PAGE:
The Uganda budget for the Financial year 2021/22 was read by Hon. Amos Lugoloobi, the Member of Parliament for Ntenjeru North on 10th June 2021.
It was delivered under the theme: Industrialization for Inclusive Growth, Employment and Wealth Creation.
Below is the full Uganda budget speech.
Your Excellency the President,
Your Excellency the Vice President,
The Right Honourable Speaker of Parliament,
Your Lordship the Chief Justice,
The Right Hon. Deputy Speaker of Parliament,
The Right Honourable Prime Minister, Honourable Ministers-Designate,
Honourable Members of Parliament,
Your Excellencies, Heads of Diplomatic Missions and Development Partners,
Distinguished Guests and Ladies and Gentlemen.
- Mr. Speaker, in accordance with Article 155(1) of the Constitution of the Republic of Uganda and the Public Finance Management (PFM) Act 2015; and in exercise of the power delegated to me by H.E the President of the Republic of Uganda, I have the honour to present the Budget Speech for the Financial Year 2021/22 Budget.
- The Public Finance Management Act 2015 requires that the budget is approved by Parliament prior to the beginning of the financial year. This being a year when general elections were held, the budget for Financial Year 2021/22 was approved by the 10th Parliament on 7th May 2021. My statement today is therefore, a summary of the budget as approved by that Parliament. I thank all the Honourable Members of that Parliament, for the excellent cooperation in the preparation and approval of the Budget.
- Mr. Speaker Sir, Ugandans have once again renewed the mandate of the NRM Government. I heartily congratulate His Excellency the President upon his victory. I also extend congratulations to you, Mr. Speaker and Madam Deputy Speaker, for your election to the high office of Speaker and Deputy Speaker, and to you my colleagues the Honourable Members of Parliament for your election to the 11th Parliament.
- Mr. Speaker, over the last year, the Corona Virus pandemic has severely impacted the health, economic and social status of Ugandans. Several aspects of life were adversely impacted, though evidence shows resilience and we should congratulate ourselves as a country. According to a study by the Economic Policy Research Centre (EPRC) and the International Growth Centre (IGC), only 10% of Micro, Small and Medium Enterprises in Uganda remained open during the lockdown, and 93% of all Micro, Small and Medium enterprises were back in operation by October 2020. In addition, 90% of employees of private sector firms who were laid off during the lockdown were subsequently hired back after lockdown, and only 6.5% suffered permanent layoffs.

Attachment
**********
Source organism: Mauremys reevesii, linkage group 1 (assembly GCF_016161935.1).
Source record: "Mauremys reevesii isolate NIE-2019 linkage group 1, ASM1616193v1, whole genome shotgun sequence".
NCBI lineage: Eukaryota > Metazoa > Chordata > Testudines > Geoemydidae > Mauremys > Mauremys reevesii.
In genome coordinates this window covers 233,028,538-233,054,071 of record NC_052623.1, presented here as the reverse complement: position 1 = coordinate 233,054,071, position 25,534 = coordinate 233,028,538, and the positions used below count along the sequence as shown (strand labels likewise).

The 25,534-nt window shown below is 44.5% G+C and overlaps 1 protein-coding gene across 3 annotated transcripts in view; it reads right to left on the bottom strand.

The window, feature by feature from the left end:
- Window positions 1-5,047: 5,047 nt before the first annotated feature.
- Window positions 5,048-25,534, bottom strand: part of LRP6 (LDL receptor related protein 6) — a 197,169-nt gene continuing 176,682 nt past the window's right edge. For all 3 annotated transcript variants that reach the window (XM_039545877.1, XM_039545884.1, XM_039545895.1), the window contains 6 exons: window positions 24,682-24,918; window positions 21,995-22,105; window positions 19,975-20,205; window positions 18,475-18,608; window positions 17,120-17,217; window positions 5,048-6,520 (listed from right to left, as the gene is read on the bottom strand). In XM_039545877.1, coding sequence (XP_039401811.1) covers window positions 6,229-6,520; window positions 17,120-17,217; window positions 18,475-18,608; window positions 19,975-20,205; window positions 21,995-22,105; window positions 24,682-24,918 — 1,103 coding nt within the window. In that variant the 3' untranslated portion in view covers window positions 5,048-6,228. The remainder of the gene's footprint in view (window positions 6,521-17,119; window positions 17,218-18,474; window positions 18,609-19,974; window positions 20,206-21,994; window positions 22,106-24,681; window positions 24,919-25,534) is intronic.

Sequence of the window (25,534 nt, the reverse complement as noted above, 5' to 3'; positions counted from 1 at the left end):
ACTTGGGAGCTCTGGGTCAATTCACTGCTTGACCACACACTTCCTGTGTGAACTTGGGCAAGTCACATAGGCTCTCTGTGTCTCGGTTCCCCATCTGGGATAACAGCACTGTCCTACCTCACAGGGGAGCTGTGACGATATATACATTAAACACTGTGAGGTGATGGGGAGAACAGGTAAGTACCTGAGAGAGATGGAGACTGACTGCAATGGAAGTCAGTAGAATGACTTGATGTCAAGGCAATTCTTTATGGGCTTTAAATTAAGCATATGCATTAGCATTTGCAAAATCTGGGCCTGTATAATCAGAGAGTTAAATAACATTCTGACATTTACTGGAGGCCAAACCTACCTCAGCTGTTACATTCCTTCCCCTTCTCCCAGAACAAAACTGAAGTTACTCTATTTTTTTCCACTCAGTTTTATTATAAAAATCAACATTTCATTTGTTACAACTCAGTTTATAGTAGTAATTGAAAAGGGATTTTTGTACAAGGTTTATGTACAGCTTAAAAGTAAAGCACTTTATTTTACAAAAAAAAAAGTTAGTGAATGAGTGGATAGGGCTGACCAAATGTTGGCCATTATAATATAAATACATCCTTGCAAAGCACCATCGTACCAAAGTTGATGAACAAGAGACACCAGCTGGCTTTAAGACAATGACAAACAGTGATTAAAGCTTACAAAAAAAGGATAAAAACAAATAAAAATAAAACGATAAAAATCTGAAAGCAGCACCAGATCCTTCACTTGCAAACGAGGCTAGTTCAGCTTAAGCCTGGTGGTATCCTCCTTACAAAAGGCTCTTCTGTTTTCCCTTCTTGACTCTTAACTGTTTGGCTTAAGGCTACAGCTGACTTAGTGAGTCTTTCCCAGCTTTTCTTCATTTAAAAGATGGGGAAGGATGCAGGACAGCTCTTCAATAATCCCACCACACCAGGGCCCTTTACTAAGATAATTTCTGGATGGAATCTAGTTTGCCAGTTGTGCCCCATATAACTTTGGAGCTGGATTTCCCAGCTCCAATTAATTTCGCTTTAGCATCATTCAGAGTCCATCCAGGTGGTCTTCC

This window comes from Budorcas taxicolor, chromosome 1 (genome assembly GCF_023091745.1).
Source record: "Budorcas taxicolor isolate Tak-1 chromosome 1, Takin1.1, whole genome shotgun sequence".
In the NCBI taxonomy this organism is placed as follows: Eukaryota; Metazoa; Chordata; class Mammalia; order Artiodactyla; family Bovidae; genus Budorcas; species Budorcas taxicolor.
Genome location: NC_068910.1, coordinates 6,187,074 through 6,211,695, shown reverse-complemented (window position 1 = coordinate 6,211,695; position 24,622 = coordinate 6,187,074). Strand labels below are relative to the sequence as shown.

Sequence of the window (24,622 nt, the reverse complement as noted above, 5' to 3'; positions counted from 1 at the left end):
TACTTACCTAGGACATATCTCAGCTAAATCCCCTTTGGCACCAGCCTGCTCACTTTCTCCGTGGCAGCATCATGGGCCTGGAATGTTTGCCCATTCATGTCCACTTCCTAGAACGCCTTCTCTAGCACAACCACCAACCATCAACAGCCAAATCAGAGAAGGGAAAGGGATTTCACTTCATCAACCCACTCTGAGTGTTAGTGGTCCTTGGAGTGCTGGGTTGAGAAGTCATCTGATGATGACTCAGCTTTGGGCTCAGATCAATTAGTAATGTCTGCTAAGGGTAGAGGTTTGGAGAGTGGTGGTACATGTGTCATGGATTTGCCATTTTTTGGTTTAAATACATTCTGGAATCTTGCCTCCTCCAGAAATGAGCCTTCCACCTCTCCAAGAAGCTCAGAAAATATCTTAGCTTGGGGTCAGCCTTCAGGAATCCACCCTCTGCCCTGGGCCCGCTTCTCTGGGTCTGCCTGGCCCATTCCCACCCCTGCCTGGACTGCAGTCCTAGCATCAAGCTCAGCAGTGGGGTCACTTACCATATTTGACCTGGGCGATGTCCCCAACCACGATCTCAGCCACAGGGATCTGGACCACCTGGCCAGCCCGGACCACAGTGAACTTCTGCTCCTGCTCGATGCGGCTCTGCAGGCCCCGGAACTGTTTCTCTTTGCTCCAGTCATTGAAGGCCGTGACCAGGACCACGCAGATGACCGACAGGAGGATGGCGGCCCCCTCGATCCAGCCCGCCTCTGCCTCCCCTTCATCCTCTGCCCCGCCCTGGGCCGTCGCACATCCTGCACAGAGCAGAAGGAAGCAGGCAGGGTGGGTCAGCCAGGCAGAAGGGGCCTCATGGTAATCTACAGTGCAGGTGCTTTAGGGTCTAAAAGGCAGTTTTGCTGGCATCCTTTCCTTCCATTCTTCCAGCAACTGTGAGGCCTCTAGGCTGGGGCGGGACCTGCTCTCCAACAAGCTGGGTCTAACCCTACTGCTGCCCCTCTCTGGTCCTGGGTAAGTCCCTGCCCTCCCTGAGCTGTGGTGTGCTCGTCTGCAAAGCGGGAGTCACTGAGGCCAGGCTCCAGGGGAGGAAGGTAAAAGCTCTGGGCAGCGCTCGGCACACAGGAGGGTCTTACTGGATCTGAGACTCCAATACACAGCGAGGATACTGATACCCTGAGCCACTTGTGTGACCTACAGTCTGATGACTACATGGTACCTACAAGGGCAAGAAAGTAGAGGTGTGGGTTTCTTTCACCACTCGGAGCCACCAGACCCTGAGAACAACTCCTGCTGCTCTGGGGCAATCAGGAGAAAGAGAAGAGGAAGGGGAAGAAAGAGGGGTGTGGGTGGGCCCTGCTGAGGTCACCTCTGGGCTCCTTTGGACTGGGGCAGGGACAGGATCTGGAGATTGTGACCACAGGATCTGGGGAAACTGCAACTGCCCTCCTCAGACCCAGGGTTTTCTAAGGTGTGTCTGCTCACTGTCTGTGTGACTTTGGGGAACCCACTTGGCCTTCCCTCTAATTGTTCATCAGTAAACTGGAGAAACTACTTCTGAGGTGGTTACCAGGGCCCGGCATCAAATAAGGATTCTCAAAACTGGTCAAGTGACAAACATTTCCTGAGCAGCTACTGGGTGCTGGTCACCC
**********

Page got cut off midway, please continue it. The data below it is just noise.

- Mr. Speaker, the economic shocks that we have faced have, interestingly, also presented us with several opportunities. We have improved efficiency in public spending by using digital solutions, thus reducing the absolute need to travel abroad and inland, and physically attend meetings and workshops. Secondly, in response to the global supply chain disruptions due to the COVID19 pandemic, several firms switched production lines to the manufacture of items that were previously imported, such as masks and sanitizers which are critical in containing the spread of the virus.
- In addition, several locally sourced e-Commerce applications have been developed to facilitate transactions during periods of restricted movements. These, among other innovative initiatives, are homegrown and can enhance self-sufficiency, and advance our strategy for import substitution and export promotion.
- Mr. Speaker, while Ugandans have withstood the consequences of the pandemic, its second wave is unfolding, with little certainty as to its severity and impact. This is a most serious threat to our existence today. I appeal to every single one of us to protect themselves from the virus, by strictly following Standard Operating Procedures (SOPs). I also urge people of Uganda to urgently get vaccinated.
- Mr. Speaker, the overarching goal of the NRM government over the new term of office, is to drive faster and inclusive socio-economic transformation, building on the progress we have attained over the years. The key to rapid socio-economic transformation in Uganda, rests on Industrialisation mainly based on agriculture, boosting private sector business, and ensuring the wellbeing of Ugandans together with the development of their skills for productive work. The budget for the next Financial Year 2021/22, is therefore premised on the theme Industrialisation for Inclusive Growth, Employment and Wealth Creation.
- Mr. Speaker, in this budget statement, I will do the following: –
i. Report on Uganda’s Economic and Social progress over the last five years.
ii. Present the Economic Growth Strategy and Priorities for Financial Year
2021/22 and the medium-term; and iii. Provide the Financing Framework for the Financial Year 2021/22. II. ECONOMIC AND SOCIAL PROGRESS